Collectively, the marketing department at Foster has shaped the future of the field of marketing by training the next generation of top scholars. Recent job placements include Kellogg School of Management, Cornell Tech, and University of Miami, and Indiana University. The quality of job placements reflect the training that prepares UW Foster graduates to push boundaries of knowledge and thrive as valued members of learning communities.
Students in the Foster PhD program get early mentorship from leading scholars in the field. In addition to personalized guidance from a faculty mentor, Foster students have access to leaders in related disciplines such as UW’s prestigious computer science and psychology programs. Rigorous coursework and a supportive learning environment serve as a foundation from which students can launch productive careers.
Today’s spotlight is on Chethana Achar, PhD ’19, now an assistant professor at Kellogg.
Tell us about your research.
I study social stigma and how it shapes consumer behavior, with a focus on public health marketing. My past work has looked at how stigmatization of health issues (such as mental health, STDs) and risky behaviors (such as smoking, being overweight) shapes consumers’ likelihood for seeking healthcare support for mental health issues, vaccinations, illness screenings, etc. In conjunction with stigma, I also studied the downstream consequences of consumers’ perceptions of morality, that is, what they believe to be “good” and “bad”. My research investigates a broad spectrum of beliefs about morality, including the strength of moral beliefs and variance in what people perceive to be moral and not moral. I use multi-methodological approach in my research including experiments, field studies, and big data analyses.
How did you get interested in this research topic?
Although many experiences and observations contribute to my interest in studying social stigma and morality, I can credit one event with directly shaping my research. Very early in the doctoral program, I visited my OBGYN for an annual regular checkup. I grew up in the 90s and early aughts, when teenagers were not routinely vaccinated for HPV, as it is fairly common now. I mentioned this to my doctor – she even had pamphlets in her office saying how women in their 20s were at high risk for HPV and therefore cancer – and asked if I could be vaccinated for it since I was insured. My doctor said (paraphrasing) “… well, if you’re married and are planning to be faithful, you don’t need it.” Because she framed it that way, well, I didn’t get the vaccine that day. Later, I thought a lot about this incident and how what should be a purely medical risk information-based decision (i.e., vaccinating) was turned into a moral decision (i.e., am I a “faithful” person? am I a “good” person?), because of the stigma of the risk factor (i.e., sexual transmission). This sowed the seeds of idea about my dissertation research, which has now developed into a stream of work on how socio-cultural aspects such as morality and stigma play a role in what should be rational, clinical decision-making.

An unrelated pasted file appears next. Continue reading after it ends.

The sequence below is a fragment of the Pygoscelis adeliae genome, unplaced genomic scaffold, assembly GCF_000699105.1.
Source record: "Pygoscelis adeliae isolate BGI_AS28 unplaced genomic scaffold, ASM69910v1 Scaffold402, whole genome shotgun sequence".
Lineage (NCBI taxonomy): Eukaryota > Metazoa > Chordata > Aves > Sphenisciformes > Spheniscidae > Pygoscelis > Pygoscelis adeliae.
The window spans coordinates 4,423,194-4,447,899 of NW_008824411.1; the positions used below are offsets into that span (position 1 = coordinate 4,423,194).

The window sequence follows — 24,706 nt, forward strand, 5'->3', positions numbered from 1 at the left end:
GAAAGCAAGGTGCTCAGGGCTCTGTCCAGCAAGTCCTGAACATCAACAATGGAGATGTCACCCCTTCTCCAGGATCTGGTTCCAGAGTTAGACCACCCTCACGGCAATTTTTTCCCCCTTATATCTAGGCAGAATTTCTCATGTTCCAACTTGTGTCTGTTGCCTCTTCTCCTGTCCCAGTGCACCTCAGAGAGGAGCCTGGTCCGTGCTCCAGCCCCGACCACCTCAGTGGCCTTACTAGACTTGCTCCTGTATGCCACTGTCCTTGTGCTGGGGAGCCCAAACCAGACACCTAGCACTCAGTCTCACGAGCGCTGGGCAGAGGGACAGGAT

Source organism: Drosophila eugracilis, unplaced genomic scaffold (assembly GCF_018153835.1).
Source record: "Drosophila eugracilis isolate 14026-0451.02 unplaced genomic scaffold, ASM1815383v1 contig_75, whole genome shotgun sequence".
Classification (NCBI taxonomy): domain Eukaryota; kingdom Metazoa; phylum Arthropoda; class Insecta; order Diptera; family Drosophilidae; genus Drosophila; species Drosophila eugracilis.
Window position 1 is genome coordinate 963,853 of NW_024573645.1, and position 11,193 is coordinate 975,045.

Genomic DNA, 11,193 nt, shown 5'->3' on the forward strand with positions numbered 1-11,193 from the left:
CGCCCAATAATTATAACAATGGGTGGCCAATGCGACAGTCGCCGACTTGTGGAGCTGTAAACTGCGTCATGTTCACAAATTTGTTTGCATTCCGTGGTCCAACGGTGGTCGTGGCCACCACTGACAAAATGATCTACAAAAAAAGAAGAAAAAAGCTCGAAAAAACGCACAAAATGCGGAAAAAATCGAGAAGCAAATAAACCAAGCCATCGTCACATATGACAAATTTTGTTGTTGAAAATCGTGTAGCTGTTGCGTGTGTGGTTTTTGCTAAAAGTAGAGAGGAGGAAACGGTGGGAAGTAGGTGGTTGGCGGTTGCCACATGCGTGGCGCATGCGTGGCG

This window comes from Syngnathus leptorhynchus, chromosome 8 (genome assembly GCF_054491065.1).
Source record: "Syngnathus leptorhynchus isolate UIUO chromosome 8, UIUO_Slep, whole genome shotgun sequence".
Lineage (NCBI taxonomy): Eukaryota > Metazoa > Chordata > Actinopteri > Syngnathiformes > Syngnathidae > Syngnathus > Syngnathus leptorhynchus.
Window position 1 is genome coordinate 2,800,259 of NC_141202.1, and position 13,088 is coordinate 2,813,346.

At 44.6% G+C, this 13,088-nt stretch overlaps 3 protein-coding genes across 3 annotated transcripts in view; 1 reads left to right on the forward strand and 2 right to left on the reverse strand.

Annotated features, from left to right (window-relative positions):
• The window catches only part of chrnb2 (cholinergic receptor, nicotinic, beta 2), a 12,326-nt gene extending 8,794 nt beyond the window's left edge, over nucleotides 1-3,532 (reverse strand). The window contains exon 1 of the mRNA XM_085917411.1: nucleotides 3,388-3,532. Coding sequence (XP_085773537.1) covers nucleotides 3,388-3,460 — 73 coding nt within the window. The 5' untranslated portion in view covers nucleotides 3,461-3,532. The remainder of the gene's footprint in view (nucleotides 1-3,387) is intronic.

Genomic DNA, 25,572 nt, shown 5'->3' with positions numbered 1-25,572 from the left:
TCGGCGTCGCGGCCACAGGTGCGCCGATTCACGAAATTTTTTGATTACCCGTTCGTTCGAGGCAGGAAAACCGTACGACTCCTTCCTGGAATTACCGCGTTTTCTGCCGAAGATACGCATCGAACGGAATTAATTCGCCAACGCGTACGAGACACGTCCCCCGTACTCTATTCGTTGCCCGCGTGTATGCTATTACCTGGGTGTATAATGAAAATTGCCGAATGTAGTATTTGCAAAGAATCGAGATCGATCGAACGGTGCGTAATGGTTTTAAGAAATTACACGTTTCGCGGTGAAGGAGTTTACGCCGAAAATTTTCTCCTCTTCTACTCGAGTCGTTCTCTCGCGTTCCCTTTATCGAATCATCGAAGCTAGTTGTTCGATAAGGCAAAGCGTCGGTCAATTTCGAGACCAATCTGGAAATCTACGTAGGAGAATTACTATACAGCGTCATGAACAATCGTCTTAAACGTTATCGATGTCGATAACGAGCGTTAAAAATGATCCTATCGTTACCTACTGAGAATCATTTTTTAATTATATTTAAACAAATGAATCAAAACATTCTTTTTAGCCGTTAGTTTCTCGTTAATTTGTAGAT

How did the PhD program at UW Foster prepare you for success?
The PhD program at UW provided me with a great mentor, Professor Nidhi Agrawal, who has been my champion and friend to this day. The program always made resources available for travel and presentations, which provided wonderful access to the scientific community at large. I was supported in such a way that I could spend most of my time doing research that I found to be meaningful, rather than act as someone’s research assistant. I was encouraged to work independently, which I now realize, is recognizable and a great asset.
What was your favorite moment in the PhD program?
My favorite “series” of moments from the PhD program are the annual Lake Washington-Union cruises during the spring marketing camp. This was one time every year when I spent high-quality time with other PhD friends, faculty members in the unbeatable ambience of the Pacific Northwest!